A group of 16 students and at least two faculty members from Wake Forest University and the Babcock Graduate School of Management will share their skills with Nicaraguan business owners while learning about business outside the classroom during spring break.
The March 7-14 trip will be the fourth made by Babcock students in a little more than a year and marks the one-year anniversary of the first business seminar held in Managua as part of the school’s ongoing Project Nicaragua. The students’ goal for this trip is to “scale up,” according to the project’s faculty adviser Sherry Moss.
“They are going to offer two simultaneous business seminars, making it possible to keep the intimate classroom environment, but serving twice as many people,” she said. “They are also going to work one-on-one with several of the returning participants before and after the seminar in an effort to sharpen their consulting skills while helping the entrepreneurs with their specific challenges.”
Chris Yuko, a Babcock student, is one of the project’s founders and the Nicaragua program director. He has been based in Managua for the past year and helps make the trip arrangements for the other students and faculty members. The two seminars will allow the students to work with 40 Nicaraguan business leaders.
“We are very proud of the impact we have had on these business leaders,” Yuko said. “Now we desire to take it to the next level and find a way to quantify the impact we are having. We are looking to establish a video conference center in our partner organization’s office here in Managua. This will allow us more continued direct contact with the network of businesses. Student teams at Wake Forest will be able to speak directly with their businesses and continue the two-way learning and transfer of knowledge that takes place during the trips to Nicaragua.”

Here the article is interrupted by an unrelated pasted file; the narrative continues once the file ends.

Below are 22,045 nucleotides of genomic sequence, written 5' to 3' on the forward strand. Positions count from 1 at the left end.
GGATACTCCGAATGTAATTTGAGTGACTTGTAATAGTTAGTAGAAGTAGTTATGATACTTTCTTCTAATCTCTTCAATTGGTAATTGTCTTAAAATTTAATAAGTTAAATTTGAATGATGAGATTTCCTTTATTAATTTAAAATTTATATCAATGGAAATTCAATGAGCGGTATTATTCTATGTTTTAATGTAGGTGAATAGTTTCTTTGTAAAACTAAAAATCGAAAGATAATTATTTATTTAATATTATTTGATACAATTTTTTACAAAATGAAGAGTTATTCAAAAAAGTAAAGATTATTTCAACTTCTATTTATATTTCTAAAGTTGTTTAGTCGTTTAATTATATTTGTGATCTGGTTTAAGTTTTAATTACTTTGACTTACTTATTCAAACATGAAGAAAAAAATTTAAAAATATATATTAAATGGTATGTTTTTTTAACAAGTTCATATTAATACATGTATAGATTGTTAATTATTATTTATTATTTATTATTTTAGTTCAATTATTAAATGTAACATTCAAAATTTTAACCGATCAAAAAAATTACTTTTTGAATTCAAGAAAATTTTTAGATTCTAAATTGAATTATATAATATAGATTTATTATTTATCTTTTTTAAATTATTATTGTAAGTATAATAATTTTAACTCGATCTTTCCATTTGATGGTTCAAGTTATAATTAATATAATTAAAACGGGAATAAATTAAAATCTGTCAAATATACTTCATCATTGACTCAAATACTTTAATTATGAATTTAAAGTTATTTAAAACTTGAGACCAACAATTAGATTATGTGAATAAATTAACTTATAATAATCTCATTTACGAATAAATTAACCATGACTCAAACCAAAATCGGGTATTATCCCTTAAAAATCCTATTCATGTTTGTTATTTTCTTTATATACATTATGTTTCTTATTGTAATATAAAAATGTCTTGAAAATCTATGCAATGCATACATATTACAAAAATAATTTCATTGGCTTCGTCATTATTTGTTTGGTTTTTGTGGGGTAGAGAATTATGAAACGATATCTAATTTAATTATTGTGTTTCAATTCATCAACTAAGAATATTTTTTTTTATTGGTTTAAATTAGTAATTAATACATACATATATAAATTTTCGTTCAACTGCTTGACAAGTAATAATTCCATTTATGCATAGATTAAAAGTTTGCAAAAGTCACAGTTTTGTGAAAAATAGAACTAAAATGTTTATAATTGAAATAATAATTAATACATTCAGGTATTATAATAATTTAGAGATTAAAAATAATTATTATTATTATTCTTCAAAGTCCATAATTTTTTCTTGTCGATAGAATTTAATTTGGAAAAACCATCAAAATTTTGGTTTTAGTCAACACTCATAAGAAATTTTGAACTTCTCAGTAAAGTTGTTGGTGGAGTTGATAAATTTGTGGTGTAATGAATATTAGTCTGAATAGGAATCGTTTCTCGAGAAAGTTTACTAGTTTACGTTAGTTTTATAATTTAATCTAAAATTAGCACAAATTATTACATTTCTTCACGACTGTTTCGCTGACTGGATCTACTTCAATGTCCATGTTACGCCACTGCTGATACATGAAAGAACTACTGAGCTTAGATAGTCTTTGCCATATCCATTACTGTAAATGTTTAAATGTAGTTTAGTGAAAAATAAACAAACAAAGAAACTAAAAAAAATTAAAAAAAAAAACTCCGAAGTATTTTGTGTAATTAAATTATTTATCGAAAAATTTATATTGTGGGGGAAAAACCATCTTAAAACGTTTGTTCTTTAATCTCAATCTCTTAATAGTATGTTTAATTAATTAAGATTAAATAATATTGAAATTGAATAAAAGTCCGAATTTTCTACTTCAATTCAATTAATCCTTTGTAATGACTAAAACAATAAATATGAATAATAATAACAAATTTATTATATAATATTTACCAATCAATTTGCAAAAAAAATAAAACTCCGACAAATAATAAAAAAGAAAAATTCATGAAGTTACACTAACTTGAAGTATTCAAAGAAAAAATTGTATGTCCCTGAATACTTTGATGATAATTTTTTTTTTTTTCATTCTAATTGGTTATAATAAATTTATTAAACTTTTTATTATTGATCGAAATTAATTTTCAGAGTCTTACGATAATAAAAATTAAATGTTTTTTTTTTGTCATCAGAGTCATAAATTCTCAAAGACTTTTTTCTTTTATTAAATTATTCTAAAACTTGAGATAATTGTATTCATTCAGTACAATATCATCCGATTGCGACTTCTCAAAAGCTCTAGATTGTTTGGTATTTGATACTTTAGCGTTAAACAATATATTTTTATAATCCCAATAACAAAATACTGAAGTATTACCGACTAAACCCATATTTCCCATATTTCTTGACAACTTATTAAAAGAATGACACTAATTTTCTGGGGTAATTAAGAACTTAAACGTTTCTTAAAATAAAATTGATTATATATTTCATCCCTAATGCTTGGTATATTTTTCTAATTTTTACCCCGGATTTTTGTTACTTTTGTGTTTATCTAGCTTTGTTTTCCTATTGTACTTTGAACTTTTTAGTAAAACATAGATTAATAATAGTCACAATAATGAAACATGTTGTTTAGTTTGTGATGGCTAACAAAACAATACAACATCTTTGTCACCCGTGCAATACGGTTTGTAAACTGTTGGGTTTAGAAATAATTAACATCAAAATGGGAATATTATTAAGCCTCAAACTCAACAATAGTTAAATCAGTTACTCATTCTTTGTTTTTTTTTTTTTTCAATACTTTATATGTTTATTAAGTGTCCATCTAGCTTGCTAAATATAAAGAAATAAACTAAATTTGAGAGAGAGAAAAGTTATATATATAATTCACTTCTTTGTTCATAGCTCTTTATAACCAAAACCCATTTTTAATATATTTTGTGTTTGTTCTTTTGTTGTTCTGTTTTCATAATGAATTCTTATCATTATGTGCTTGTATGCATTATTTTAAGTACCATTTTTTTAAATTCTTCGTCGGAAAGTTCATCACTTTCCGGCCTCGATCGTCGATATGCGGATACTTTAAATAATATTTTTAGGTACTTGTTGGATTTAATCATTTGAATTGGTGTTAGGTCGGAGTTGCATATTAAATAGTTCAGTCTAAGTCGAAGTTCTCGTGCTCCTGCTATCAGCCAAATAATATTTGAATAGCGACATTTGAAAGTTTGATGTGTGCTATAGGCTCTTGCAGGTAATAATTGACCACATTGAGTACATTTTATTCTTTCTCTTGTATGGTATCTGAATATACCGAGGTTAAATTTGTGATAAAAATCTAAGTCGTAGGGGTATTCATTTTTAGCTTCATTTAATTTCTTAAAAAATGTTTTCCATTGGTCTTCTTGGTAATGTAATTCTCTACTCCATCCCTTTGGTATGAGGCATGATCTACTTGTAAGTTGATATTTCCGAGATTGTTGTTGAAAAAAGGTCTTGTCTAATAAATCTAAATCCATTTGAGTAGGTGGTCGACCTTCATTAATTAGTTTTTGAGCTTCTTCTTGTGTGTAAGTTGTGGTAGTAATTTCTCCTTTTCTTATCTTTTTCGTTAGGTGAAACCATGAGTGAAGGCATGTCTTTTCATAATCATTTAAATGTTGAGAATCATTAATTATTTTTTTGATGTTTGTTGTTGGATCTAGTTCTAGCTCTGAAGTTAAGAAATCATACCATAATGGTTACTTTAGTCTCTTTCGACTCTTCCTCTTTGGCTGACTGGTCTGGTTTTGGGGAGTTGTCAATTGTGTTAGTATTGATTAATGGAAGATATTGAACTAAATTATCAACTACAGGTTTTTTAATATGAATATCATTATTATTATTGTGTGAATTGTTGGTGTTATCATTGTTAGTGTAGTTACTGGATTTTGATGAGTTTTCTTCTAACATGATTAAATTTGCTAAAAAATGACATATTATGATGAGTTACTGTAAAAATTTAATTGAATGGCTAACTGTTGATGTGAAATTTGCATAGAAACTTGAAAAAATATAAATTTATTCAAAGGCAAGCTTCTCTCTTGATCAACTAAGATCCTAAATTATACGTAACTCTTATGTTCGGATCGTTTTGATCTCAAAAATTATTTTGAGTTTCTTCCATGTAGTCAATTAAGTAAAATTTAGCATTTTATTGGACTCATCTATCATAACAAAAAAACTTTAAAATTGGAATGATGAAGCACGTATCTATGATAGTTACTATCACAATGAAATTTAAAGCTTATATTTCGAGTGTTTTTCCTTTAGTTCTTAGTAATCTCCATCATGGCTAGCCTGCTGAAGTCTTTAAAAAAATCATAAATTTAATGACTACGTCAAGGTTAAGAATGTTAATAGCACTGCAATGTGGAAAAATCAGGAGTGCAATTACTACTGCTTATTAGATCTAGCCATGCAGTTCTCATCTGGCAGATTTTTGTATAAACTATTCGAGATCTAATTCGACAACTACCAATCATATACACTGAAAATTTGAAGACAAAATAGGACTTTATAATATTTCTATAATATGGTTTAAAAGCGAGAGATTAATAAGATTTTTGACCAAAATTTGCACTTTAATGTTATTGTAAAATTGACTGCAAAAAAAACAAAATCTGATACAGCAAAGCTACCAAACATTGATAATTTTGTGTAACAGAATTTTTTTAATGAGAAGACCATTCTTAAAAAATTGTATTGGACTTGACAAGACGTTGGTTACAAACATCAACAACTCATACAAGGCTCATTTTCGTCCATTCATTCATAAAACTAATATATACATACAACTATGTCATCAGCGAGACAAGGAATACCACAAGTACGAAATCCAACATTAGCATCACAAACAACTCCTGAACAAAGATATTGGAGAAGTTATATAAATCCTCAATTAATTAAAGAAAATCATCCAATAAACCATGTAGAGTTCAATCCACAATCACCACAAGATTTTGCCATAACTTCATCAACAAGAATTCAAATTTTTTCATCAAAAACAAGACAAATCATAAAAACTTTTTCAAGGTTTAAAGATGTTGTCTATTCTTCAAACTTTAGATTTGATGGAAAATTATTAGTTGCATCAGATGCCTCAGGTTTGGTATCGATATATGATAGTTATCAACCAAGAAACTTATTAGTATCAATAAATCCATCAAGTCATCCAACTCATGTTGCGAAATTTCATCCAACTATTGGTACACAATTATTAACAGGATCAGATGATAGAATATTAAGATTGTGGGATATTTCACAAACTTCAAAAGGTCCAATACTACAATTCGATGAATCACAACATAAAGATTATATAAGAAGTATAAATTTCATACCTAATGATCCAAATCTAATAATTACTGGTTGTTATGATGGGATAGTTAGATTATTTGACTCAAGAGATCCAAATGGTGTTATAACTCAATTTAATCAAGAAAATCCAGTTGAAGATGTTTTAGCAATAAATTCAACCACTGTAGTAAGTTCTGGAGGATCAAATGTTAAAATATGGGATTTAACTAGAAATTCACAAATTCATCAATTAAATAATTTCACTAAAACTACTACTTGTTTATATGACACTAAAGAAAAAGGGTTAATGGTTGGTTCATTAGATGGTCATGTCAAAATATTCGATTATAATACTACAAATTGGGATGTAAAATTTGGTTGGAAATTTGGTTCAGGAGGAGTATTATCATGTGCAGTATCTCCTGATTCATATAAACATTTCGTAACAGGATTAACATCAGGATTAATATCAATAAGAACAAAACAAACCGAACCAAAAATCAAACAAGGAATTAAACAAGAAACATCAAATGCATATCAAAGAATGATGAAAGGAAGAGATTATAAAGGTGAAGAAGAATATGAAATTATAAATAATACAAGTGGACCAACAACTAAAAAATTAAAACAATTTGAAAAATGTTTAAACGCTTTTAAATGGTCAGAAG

This trip also marks the passing of the baton as the original student leaders turn over their responsibilities to a new crop of Babcock students. More than 30 individuals at Babcock are currently working on the project that was started in the fall of 2006 by several Babcock students who wanted to make a difference.
“Project Nicaragua allows students to learn that we, as future business leaders, have a responsibility to society,” explained Neela Rajendra, a second-year Babcock student who is making her second trip to Nicaragua. “These experiences can’t be duplicated in the classroom. The impact that we have on the Nicaraguan business owners is small; the impact they have on us is much greater.”
Moss praised the students for creating a sustainable business model for the student-driven project. “The students who originally started the project have put together a way of bringing in the new people and having them lead the next trip,” she said.
In addition to the business seminars, the students plan to launch their first children’s activity day at La Chureca, the city dump, which is home to approximately 1,500 people, more than half of whom are younger than 18. “The students are collecting donated supplies to give to the school there and are putting together a short program of activities that will include a craft, story time and possibly games,” Moss said.
Related articles and information
- Read the Project Nicaragua blog by Chris Yuko
- Learn more about Project Nicaragua
- Listen to an interview by 88.5 WFDD's LeShea Agnew as she discusses the December 2007 trip to Central America with MBA students Megan Glaser and Jayson Johnson, two of the leaders of the ongoing Nicaragua Project.